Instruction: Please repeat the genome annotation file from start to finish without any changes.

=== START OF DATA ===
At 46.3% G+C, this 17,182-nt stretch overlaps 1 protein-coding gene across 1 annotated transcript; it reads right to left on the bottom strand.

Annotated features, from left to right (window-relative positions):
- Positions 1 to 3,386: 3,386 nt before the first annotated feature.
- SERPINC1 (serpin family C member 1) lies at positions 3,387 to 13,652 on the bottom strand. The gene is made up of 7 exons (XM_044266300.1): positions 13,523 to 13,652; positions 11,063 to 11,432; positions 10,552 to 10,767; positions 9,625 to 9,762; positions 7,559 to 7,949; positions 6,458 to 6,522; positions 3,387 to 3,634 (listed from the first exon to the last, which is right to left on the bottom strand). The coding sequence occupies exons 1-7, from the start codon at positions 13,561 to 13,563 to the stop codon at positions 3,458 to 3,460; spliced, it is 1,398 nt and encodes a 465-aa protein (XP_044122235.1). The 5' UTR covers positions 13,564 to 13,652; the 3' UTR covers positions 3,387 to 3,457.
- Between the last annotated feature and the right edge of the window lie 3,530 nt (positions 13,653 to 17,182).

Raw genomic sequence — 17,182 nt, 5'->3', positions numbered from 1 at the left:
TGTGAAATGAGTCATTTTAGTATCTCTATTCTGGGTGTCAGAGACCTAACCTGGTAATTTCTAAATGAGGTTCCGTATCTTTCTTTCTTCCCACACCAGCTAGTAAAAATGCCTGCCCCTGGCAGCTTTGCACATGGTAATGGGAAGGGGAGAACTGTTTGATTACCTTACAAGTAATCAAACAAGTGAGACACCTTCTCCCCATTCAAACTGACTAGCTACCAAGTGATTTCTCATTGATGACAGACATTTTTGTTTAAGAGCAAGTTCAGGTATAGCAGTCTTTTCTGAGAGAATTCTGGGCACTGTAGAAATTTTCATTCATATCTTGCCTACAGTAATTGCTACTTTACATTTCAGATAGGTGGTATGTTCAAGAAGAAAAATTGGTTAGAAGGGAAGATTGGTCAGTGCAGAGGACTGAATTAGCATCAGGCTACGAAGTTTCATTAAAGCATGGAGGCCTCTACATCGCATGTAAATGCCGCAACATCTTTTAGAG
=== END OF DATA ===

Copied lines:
At 46.3% G+C, this 17,182-nt stretch overlaps 1 protein-coding gene across 1 annotated transcript; it reads right to left on the bottom strand.

Annotated features, from left to right (window-relative positions):
- Positions 1 to 3,386: 3,386 nt before the first annotated feature.
- SERPINC1 (serpin family C member 1) lies at positions 3,387 to 13,652 on the bottom strand. The gene is made up of 7 exons (XM_044266300.1): positions 13,523 to 13,652; positions 11,063 to 11,432; positions 10,552 to 10,767; positions 9,625 to 9,762; positions 7,559 to 7,949; positions 6,458 to 6,522; positions 3,387 to 3,634 (listed from the first exon to the last, which is right to left on the bottom strand). The coding sequence occupies exons 1-7, from the start codon at positions 13,561 to 13,563 to the stop codon at positions 3,458 to 3,460; spliced, it is 1,398 nt and encodes a 465-aa protein (XP_044122235.1). The 5' UTR covers positions 13,564 to 13,652; the 3' UTR covers positions 3,387 to 3,457.
- Between the last annotated feature and the right edge of the window lie 3,530 nt (positions 13,653 to 17,182).

Raw genomic sequence — 17,182 nt, 5'->3', positions numbered from 1 at the left:
TGTGAAATGAGTCATTTTAGTATCTCTATTCTGGGTGTCAGAGACCTAACCTGGTAATTTCTAAATGAGGTTCCGTATCTTTCTTTCTTCCCACACCAGCTAGTAAAAATGCCTGCCCCTGGCAGCTTTGCACATGGTAATGGGAAGGGGAGAACTGTTTGATTACCTTACAAGTAATCAAACAAGTGAGACACCTTCTCCCCATTCAAACTGACTAGCTACCAAGTGATTTCTCATTGATGACAGACATTTTTGTTTAAGAGCAAGTTCAGGTATAGCAGTCTTTTCTGAGAGAATTCTGGGCACTGTAGAAATTTTCATTCATATCTTGCCTACAGTAATTGCTACTTTACATTTCAGATAGGTGGTATGTTCAAGAAGAAAAATTGGTTAGAAGGGAAGATTGGTCAGTGCAGAGGACTGAATTAGCATCAGGCTACGAAGTTTCATTAAAGCATGGAGGCCTCTACATCGCATGTAAATGCCGCAACATCTTTTAGAG